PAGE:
Meerkat Pest Control | Meerkat Fun Facts

The meerkat or (suricate, Suricata suricatta) is a small mammal belonging to the mongoose family. Meerkats live in all parts of the Kalahari Desert in Botswana, in much of the Namib Desert in Namibia, southwestern Angola, and in South Africa. A group of meerkats is called a "mob", "gang" or "clan".
Meerkats are primarily insectivores, but also eat lizards, snakes, scorpions, spiders, plants, eggs, small mammals, millipedes, centipedes and more rarely, small birds. Meerkats are immune to certain types of venom; they are immune to the very strong venom of the scorpions of the Kalahari Desert, unlike humans. [2] They have no excess body fat stores, so foraging for food is a daily need.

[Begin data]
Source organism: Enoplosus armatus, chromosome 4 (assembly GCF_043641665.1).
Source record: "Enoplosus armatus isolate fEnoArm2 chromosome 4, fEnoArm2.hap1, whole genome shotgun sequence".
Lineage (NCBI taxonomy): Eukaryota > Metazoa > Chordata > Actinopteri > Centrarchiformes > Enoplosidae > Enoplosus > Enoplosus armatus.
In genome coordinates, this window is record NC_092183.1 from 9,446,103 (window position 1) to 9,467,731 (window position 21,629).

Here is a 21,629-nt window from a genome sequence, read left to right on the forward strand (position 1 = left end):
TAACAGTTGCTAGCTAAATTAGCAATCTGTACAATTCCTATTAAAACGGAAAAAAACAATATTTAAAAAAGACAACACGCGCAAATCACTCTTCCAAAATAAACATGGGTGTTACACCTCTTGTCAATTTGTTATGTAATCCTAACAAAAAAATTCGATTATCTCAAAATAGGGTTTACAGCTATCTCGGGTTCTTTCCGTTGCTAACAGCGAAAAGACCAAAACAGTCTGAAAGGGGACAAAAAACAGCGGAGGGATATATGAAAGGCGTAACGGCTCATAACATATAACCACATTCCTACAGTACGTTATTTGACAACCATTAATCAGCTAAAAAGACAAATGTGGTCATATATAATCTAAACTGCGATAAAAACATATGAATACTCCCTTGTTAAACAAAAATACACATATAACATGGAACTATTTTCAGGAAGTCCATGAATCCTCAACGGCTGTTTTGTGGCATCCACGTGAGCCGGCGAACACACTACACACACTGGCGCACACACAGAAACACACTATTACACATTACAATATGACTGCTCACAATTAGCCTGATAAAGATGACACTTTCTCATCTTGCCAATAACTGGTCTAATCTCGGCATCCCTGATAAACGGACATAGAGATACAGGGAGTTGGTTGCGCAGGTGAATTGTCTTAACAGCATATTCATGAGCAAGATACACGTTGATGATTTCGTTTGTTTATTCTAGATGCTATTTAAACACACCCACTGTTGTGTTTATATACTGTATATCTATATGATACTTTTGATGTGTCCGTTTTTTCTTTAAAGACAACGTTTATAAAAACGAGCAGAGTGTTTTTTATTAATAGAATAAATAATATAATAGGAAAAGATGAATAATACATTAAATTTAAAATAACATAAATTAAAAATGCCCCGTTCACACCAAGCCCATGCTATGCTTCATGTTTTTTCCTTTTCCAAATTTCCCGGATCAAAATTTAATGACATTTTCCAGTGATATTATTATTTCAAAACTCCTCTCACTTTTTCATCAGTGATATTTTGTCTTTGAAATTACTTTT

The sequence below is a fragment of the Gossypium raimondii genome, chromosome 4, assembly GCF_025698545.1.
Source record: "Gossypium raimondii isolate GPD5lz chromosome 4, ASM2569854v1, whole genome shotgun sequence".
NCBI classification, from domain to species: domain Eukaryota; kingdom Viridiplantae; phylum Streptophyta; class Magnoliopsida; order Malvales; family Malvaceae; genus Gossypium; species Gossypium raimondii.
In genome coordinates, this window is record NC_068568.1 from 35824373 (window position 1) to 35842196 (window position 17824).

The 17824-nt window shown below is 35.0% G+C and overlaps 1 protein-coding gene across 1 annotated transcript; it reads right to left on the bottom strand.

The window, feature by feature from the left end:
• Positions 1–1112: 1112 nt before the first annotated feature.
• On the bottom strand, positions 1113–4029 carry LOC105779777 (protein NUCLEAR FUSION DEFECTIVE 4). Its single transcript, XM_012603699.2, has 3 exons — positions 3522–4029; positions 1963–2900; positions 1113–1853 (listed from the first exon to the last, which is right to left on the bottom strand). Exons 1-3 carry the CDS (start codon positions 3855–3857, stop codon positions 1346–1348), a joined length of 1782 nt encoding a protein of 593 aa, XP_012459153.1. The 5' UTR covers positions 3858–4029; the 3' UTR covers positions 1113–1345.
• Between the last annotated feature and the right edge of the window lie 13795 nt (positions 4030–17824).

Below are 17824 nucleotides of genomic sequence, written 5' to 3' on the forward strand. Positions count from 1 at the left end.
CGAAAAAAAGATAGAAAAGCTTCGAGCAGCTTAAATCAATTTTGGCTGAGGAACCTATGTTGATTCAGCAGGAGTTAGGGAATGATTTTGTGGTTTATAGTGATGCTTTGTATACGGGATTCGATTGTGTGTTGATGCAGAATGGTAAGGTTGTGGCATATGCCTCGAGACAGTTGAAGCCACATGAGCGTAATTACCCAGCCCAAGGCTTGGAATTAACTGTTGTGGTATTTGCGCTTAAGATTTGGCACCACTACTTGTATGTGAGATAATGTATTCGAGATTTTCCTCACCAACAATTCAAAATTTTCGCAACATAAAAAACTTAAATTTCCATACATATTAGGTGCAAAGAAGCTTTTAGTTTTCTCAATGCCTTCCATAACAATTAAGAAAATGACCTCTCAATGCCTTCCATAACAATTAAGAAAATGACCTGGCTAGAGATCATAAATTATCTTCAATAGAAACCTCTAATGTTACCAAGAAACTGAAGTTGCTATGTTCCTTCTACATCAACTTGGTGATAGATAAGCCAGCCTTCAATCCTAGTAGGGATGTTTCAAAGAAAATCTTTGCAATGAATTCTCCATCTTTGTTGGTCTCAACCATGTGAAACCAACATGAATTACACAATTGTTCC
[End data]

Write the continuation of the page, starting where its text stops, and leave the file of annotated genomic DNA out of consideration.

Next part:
A meerkat clan often contains about 20 meerkats, but some super-families have 50 or more members. In captivity, meerkats have an average life span of 12–14 years, and about half this in the wild.  Meerkats are born with hair but not full coats, and with their eyes closed.  When they are adults at about one year of age they will weigh around 2 pounds (750 - 820 grams) and stand an average of 12 inches high (30 centimeters). When they are on all four of their feet their height is only 6 inches (15 centimeters).  Like all mongooses, they are agile hunters; however, they differ considerably from most of their other relatives.  Unlike the typical mongoose of which there are around 35 types, Meerkats live in communities and depend on one another for survival. There are three other types of sociable mongooses, the Banded, the Kousi Mansi and the Dwarf mongooses. They also live in groups, but are not usually found in the Kalahari Desert.  While most mongooses are nocturnal, Meerkats hunt during the day. They live at night in burrows, which are complex tunnel systems consisting of mounds, access holes, and tunnels which lead to numerous sleeping chambers. A Meerkat community is called a mob or gang, and can number up to 40. There is always a dominate alpha male and dominate alpha female in each gang.  The Meerkats larger mongoose relatives typically live alone or in pairs. These intelligent animals are extremely communicative and possess a large vocabulary. They flourish in their environment and are not endangered.